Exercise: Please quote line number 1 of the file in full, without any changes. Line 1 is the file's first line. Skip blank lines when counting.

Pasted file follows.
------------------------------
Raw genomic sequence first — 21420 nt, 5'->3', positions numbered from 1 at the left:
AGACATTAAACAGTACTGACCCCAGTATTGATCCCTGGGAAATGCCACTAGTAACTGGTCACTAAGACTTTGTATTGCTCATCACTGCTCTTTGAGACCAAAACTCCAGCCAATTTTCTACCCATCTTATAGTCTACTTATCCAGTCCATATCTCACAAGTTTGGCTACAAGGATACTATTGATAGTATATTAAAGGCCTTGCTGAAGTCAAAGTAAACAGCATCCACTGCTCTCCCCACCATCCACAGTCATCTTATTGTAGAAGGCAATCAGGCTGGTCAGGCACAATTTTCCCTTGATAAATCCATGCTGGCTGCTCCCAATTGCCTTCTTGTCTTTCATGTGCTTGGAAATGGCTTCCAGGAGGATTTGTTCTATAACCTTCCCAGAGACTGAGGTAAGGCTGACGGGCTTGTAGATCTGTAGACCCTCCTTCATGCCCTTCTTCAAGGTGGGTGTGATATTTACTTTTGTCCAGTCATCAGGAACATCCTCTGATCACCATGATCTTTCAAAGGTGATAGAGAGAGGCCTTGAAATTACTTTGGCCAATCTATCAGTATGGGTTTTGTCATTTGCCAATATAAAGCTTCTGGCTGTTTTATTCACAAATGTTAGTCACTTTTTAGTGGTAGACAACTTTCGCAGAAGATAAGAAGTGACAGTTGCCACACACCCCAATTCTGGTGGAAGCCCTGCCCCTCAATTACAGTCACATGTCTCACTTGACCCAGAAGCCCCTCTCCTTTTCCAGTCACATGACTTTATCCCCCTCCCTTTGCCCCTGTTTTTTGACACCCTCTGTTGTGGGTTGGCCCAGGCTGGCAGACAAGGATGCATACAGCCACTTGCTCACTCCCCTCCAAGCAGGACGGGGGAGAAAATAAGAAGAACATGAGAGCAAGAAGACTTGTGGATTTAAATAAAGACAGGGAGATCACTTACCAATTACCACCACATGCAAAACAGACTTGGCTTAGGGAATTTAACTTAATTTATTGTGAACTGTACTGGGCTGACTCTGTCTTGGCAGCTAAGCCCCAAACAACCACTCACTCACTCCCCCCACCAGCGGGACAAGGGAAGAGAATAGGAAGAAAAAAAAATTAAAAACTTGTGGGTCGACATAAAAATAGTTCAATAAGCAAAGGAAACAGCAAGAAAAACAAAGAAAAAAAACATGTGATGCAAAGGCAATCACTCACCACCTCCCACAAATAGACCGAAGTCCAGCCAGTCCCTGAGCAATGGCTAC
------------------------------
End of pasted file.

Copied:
Raw genomic sequence first — 21420 nt, 5'->3', positions numbered from 1 at the left: